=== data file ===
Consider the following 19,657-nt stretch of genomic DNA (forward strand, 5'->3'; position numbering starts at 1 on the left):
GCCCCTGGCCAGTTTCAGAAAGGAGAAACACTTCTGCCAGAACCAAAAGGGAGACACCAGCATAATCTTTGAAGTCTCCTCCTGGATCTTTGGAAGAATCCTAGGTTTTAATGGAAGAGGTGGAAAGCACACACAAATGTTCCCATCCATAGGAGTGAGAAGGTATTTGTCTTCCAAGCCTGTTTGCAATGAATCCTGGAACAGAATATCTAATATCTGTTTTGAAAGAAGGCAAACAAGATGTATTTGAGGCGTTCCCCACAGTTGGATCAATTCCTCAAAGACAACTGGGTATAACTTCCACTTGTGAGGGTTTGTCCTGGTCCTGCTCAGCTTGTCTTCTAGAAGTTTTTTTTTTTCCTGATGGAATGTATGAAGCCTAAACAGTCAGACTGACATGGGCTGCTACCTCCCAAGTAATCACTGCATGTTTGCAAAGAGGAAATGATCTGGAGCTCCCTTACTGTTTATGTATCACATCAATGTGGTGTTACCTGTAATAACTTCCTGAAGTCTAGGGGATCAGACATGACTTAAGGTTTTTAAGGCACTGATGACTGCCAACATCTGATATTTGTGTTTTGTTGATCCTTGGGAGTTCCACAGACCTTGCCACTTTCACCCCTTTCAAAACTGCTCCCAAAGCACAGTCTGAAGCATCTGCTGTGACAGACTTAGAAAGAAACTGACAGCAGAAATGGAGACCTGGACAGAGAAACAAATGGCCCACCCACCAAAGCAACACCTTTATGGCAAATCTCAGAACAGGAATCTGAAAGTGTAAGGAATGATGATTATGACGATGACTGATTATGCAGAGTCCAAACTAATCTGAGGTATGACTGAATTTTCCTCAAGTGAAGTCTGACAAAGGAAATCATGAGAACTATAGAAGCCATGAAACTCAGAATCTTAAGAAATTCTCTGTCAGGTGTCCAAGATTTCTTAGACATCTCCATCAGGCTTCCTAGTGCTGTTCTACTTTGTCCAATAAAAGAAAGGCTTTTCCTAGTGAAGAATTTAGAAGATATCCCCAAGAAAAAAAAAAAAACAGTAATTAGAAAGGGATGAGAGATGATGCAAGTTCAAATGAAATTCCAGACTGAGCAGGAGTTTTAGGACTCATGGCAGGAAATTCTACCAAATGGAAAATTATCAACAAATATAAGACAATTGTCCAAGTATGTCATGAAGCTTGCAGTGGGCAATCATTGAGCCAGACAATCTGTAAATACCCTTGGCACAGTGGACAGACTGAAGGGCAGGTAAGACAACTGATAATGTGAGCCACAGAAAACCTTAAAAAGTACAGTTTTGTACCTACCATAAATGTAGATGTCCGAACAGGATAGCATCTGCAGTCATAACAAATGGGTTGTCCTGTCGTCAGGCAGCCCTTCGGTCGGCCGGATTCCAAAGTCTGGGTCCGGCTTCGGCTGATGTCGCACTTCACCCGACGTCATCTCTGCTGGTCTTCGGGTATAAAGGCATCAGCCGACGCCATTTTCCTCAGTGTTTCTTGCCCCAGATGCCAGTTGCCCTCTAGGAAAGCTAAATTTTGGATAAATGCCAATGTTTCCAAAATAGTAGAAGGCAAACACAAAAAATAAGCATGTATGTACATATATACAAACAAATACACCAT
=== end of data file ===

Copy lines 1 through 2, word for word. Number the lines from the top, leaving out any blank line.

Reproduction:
Consider the following 19,657-nt stretch of genomic DNA (forward strand, 5'->3'; position numbering starts at 1 on the left):
GCCCCTGGCCAGTTTCAGAAAGGAGAAACACTTCTGCCAGAACCAAAAGGGAGACACCAGCATAATCTTTGAAGTCTCCTCCTGGATCTTTGGAAGAATCCTAGGTTTTAATGGAAGAGGTGGAAAGCACACACAAATGTTCCCATCCATAGGAGTGAGAAGGTATTTGTCTTCCAAGCCTGTTTGCAATGAATCCTGGAACAGAATATCTAATATCTGTTTTGAAAGAAGGCAAACAAGATGTATTTGAGGCGTTCCCCACAGTTGGATCAATTCCTCAAAGACAACTGGGTATAACTTCCACTTGTGAGGGTTTGTCCTGGTCCTGCTCAGCTTGTCTTCTAGAAGTTTTTTTTTTTCCTGATGGAATGTATGAAGCCTAAACAGTCAGACTGACATGGGCTGCTACCTCCCAAGTAATCACTGCATGTTTGCAAAGAGGAAATGATCTGGAGCTCCCTTACTGTTTATGTATCACATCAATGTGGTGTTACCTGTAATAACTTCCTGAAGTCTAGGGGATCAGACATGACTTAAGGTTTTTAAGGCACTGATGACTGCCAACATCTGATATTTGTGTTTTGTTGATCCTTGGGAGTTCCACAGACCTTGCCACTTTCACCCCTTTCAAAACTGCTCCCAAAGCACAGTCTGAAGCATCTGCTGTGACAGACTTAGAAAGAAACTGACAGCAGAAATGGAGACCTGGACAGAGAAACAAATGGCCCACCCACCAAAGCAACACCTTTATGGCAAATCTCAGAACAGGAATCTGAAAGTGTAAGGAATGATGATTATGACGATGACTGATTATGCAGAGTCCAAACTAATCTGAGGTATGACTGAATTTTCCTCAAGTGAAGTCTGACAAAGGAAATCATGAGAACTATAGAAGCCATGAAACTCAGAATCTTAAGAAATTCTCTGTCAGGTGTCCAAGATTTCTTAGACATCTCCATCAGGCTTCCTAGTGCTGTTCTACTTTGTCCAATAAAAGAAAGGCTTTTCCTAGTGAAGAATTTAGAAGATATCCCCAAGAAAAAAAAAAAAACAGTAATTAGAAAGGGATGAGAGATGATGCAAGTTCAAATGAAATTCCAGACTGAGCAGGAGTTTTAGGACTCATGGCAGGAAATTCTACCAAATGGAAAATTATCAACAAATATAAGACAATTGTCCAAGTATGTCATGAAGCTTGCAGTGGGCAATCATTGAGCCAGACAATCTGTAAATACCCTTGGCACAGTGGACAGACTGAAGGGCAGGTAAGACAACTGATAATGTGAGCCACAGAAAACCTTAAAAAGTACAGTTTTGTACCTACCATAAATGTAGATGTCCGAACAGGATAGCATCTGCAGTCATAACAAATGGGTTGTCCTGTCGTCAGGCAGCCCTTCGGTCGGCCGGATTCCAAAGTCTGGGTCCGGCTTCGGCTGATGTCGCACTTCACCCGACGTCATCTCTGCTGGTCTTCGGGTATAAAGGCATCAGCCGACGCCATTTTCCTCAGTGTTTCTTGCCCCAGATGCCAGTTGCCCTCTAGGAAAGCTAAATTTTGGATAAATGCCAATGTTTCCAAAATAGTAGAAGGCAAACACAAAAAATAAGCATGTATGTACATATATACAAACAAATACACCAT